Meghan McCullough, an IU junior studying art history, wears a patch on her jacket of a Campbell's soup can. Though it draws attention, she said she wears it for more than the laughs.
"Some people are like, ‘Wow, you’ve got soup on your jacket,’" McCullough said. "Other people are like, ‘Oh, I understand.'"
The patch is a reproduction of Andy Warhol’s 1968 work, "Campbell’s Soup I."
McCullough said she likes Warhol because he takes the mundane and changes people's perspectives on it.
“A lot of it is based on whatever was considered traditional before then,” McCullough said. “You go from these strict, understood ideas of what art is, and it becomes a challenge of, ‘Why isn’t this art?’ He showed that there is more to what we see.”
The year 1968 was a time of unprecedented changes in art and revolution. The dawn of television and video made new channels of artistic expression and communication possible.
“It’s this global moment of an explosion of visual culture,” Faye Gleisser, assistant professor of contemporary art, said. “These are things that didn’t exist in previous periods of unrest and protest. The art couldn’t look the same as it had before.”
Art played a large part in anti-colonial battles around the world, Gleisser said. Artists started experimenting with body art and minimalism conveyed in forms such as spray paint and passive resistance.
The American Civil Rights Movement was influential in defining how the occupation of space, such as in sit-ins, is a form of protest, she said. Artists took a note from this.
“They’re interested in real space and how real bodies encounter objects in space,” Gleisser said. “There’s more of a questioning happening around what those encounters mean.”
“Primary Structures” is a 1966 work of large-scale, minimalist sculptures that experiments with shape, form and space.
Richard Serra’s “Splashing” from 1968 is a form of process art that emphasizes the labor of Serra’s body as he flings molten lead onto a wall, Gleisser said. The art is a material manifestation of his specific gestures in a specific time and place.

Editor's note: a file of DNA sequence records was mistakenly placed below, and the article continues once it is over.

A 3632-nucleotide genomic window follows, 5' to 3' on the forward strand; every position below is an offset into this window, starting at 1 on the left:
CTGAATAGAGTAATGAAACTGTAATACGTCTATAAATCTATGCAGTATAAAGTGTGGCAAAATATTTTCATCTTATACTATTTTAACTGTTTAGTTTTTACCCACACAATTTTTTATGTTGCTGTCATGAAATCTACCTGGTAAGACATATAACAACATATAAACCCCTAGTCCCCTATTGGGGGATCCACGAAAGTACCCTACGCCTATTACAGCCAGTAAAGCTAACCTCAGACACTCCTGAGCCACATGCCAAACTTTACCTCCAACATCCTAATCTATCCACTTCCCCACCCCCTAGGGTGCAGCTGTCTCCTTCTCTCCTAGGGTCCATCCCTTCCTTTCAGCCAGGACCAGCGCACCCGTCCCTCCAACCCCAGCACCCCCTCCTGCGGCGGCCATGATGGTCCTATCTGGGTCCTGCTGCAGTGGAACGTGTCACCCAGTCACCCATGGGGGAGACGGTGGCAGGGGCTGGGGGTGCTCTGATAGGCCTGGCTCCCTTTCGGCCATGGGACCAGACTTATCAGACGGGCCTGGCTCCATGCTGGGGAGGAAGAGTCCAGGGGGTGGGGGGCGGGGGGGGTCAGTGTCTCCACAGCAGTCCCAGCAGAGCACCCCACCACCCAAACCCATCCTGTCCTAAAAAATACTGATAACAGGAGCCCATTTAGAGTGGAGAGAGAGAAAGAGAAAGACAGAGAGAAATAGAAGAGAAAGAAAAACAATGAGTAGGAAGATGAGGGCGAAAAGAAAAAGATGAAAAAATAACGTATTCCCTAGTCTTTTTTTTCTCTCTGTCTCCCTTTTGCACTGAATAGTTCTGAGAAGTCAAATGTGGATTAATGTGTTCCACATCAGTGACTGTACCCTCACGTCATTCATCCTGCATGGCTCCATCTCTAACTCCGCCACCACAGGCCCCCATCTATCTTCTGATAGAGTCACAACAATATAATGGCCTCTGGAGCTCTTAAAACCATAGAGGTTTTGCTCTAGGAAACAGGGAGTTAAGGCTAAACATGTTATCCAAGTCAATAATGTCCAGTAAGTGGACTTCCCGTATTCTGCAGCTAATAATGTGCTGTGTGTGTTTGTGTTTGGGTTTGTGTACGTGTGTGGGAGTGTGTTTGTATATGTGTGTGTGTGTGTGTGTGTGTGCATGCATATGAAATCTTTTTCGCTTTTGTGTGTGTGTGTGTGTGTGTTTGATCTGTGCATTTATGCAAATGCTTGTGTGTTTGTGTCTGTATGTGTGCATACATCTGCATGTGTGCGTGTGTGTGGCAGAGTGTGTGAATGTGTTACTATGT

Civic unrest was a prominent theme in art around the world. "Tucuman Arde," or "Tucuman is Burning," was an art exhibit in 1968 Buenos Aires and Rosario, Argentina, created in response to the government’s shutdown of sugar mills and farms. Artists gathered to broadcast the situation through audio, visual graffiti and stickers as well as performance-based means.
“It feels like a happening,” Gleisser said. “There were a lot of posters involved. It was a way to achieve a certain kind of voice, and to give critical awareness that this was even happening.”
In France, May, which was titled "Mai 68," was a month of civil unrest, strikes, demonstrations and occupations that spawned many forms of street art and slogans.
“Sous les pavés, la plage,” or, “Beneath the paving stones, the beach,” was a slogan spray-painted around Paris during the time period.
The phrase references the sand found beneath the cobblestone protesters threw at police, according to the Financial Times website. It also portrays the conviction that capital and consumption may be subverted by discovering new and unexpected connections and histories.
Among other slogans from Mai 68 are, “It is forbidden to forbid,” “Poetry is in the streets,” and “I love you! Oh, say it with the paving stones!”
“Given particular local histories, the art looks or feels different because there are different risks involved,” Gleisser said. “‘68 stood for this watershed moment of experimentation and protest.”